Nicholls State University celebrated the rebuilding of the Nicholls Farm bridge on Wednesday, May 18 with project partners ConocoPhillips and the Lafourche Parish Government. The project is considered critical to unlocking the research, educational and ecological potential of the Farm.
The nearly $300,000 bridge replacement project gives Nicholls Biology faculty access to the land on the other side of Bayou Folse, which will be used to grow species of coastal plants and trees to be transferred to our coast.
Over the last two years, key partners have stepped up to help the university address the issue. Lafourche Parish Government donated $200,000 and ConocoPhillips donated an additional $100,000. Without that help the project is likely not finished today, said Dr. Quenton Fontenot, Nicholls Biology department head.
“Our dream for the Farm is a place that brings people together for coastal restoration initiatives, and so to have the support of partners such as ConocoPhillips and the Lafourche Parish Government means we are going to be able to do that,” Dr. Fontenot said.
The university already has several native Louisiana irises ready to plant once they have access to ponds on the other side of the bridge. Through a collaboration with the Louisiana Department of Agriculture and Forestry, it will also be planted on land accessible by the bridge for seed harvest production. Native to the Bayou Region and sustainable in our coastal habitats, these plants are crucial to maintaining coastal wetlands and barrier islands.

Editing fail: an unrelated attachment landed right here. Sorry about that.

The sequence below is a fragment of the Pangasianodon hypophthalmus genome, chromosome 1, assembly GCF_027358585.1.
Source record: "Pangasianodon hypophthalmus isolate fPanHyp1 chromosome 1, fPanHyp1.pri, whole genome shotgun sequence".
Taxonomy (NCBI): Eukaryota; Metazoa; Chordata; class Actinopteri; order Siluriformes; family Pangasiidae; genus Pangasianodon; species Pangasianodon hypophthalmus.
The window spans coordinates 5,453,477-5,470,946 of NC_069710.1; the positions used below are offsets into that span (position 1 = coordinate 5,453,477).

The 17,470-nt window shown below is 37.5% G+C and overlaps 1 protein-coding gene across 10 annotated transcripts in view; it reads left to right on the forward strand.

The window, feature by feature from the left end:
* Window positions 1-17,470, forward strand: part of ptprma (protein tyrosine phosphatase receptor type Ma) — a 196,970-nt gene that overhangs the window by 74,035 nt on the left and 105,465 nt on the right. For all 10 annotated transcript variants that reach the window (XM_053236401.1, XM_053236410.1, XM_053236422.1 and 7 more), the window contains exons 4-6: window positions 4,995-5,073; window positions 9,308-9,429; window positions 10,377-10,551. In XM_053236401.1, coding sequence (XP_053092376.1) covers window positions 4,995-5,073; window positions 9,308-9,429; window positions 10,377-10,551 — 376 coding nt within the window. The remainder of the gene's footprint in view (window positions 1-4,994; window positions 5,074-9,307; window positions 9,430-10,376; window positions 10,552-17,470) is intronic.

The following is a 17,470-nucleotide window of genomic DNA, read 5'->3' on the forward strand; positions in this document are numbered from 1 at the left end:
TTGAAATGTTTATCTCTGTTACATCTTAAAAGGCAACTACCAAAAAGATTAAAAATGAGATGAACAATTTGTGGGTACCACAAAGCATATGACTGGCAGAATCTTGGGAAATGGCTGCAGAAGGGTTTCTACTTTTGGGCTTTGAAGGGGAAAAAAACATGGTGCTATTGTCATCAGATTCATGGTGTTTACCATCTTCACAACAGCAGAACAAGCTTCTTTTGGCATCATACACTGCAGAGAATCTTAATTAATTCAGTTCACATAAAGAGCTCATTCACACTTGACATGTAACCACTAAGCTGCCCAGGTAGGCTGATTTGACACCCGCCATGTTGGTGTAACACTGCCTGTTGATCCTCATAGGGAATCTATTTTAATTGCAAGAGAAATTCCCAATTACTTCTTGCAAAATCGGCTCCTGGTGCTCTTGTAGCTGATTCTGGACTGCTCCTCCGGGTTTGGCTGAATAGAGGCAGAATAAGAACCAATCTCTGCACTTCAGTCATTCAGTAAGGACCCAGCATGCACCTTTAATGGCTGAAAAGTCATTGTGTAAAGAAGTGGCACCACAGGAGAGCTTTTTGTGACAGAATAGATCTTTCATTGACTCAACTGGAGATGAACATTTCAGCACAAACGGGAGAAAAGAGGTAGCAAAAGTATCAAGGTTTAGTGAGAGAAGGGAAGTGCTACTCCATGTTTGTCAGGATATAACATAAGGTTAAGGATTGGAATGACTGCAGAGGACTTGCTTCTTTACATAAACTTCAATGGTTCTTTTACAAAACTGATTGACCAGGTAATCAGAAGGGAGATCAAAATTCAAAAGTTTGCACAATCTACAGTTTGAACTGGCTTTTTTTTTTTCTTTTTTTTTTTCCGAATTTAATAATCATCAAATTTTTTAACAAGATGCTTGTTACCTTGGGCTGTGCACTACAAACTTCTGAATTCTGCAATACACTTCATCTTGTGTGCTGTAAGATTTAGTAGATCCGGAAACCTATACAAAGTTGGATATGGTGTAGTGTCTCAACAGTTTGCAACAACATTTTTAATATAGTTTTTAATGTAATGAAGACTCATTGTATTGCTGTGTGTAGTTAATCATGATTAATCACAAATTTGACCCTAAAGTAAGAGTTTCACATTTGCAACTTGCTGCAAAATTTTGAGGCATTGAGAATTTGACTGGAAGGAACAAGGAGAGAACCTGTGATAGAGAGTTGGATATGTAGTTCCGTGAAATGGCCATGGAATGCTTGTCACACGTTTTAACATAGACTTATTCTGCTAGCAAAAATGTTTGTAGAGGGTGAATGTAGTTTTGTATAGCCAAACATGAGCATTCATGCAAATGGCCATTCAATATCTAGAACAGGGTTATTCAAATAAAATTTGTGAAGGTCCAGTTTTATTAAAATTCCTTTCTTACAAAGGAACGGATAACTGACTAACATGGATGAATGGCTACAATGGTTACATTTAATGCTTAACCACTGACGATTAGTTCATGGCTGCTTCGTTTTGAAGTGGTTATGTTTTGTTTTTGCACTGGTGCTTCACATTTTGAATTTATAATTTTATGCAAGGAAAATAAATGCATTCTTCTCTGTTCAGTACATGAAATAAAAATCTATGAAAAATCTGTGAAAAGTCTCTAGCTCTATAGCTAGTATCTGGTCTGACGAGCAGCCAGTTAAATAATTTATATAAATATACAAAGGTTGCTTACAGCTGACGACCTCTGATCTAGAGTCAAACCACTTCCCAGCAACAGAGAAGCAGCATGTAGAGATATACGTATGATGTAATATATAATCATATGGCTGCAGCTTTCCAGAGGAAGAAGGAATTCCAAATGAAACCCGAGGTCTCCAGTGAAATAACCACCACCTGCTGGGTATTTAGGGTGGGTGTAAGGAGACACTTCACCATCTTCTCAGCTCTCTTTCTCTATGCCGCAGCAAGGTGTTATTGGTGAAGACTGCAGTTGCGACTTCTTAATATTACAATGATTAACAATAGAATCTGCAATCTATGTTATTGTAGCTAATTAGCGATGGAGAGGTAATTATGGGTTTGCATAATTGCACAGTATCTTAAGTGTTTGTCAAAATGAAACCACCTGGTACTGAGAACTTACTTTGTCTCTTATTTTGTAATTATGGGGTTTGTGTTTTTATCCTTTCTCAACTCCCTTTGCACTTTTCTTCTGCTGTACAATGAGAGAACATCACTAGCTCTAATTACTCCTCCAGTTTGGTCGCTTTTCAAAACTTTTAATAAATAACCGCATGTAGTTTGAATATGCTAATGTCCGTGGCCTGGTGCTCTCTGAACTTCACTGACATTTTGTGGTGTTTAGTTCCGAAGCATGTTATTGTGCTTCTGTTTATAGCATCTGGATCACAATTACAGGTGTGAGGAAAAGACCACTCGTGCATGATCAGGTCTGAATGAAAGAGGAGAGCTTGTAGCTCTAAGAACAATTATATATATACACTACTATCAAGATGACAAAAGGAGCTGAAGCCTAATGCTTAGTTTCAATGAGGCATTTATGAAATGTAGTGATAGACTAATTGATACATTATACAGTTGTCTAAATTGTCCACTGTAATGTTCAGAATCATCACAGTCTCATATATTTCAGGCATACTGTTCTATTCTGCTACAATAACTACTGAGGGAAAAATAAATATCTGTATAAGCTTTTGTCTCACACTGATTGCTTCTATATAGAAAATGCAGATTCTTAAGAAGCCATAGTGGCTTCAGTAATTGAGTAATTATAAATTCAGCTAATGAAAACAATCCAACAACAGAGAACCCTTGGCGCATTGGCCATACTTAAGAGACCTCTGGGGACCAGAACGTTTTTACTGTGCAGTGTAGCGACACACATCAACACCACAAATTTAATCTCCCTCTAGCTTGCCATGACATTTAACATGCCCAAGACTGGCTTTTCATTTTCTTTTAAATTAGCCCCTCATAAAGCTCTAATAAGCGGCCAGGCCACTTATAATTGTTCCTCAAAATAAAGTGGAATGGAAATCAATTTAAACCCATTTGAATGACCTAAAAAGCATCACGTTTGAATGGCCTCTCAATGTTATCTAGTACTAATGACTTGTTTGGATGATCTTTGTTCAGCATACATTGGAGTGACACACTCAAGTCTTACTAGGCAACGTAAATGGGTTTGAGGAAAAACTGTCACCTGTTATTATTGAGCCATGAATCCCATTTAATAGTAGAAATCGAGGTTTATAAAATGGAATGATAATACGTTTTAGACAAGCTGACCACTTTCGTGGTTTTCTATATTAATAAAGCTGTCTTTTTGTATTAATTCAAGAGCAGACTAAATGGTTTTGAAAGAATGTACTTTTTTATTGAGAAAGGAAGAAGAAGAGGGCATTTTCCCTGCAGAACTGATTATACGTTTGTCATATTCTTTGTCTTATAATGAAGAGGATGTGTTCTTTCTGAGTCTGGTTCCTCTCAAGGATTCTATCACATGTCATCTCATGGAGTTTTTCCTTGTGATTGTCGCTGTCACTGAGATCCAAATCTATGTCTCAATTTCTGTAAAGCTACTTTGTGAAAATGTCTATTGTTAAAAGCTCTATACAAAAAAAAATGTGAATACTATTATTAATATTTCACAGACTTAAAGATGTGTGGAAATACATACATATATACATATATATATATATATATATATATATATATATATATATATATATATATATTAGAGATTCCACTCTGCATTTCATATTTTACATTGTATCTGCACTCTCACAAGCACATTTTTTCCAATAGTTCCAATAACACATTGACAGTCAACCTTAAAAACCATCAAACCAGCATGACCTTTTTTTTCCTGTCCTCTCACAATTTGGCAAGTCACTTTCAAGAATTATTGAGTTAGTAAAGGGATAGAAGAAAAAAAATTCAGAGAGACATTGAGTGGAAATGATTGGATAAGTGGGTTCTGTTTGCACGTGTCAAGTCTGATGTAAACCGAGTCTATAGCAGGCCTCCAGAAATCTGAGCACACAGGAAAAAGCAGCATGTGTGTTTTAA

“The vast wetlands in southeast Louisiana are ideal for coastal restoration research,” said John Harrington, ConocoPhillips Coastal Wetlands director. “We are proud to support key partners like Nicholls State University to drive habitat-enhancement research and promote coastal resiliency and sustainability.”
Nicholls first purchased the land that would become the Nicholls Farm in 1969 from Harvey Peltier. Located down La. 1 from the main campus, the Farm is an integral part of the university’s plans to become the center for coastal restoration research in Louisiana. In recent years, Nicholls Biology has produced over 30,000 black mangroves at the Nicholls Farm, which were planted along coastal areas. A Nicholls Farm master plan lays out plans for additional land, classroom space, and areas to test coastal restoration projects.
ConocoPhillips is one of the world’s leading exploration and production companies based on both production and reserves, with a globally diversified asset portfolio. The company is also the largest private wetlands owner in Louisiana through its subsidiary, The Louisiana Land and Exploration Company LLC (LL&E). They have an office in Houma that supports the stewardship of its coastal wetlands and are longtime supporters of Nicholls State University.
For more information on the Department of Biological Sciences, visit www.nicholls.edu/biology.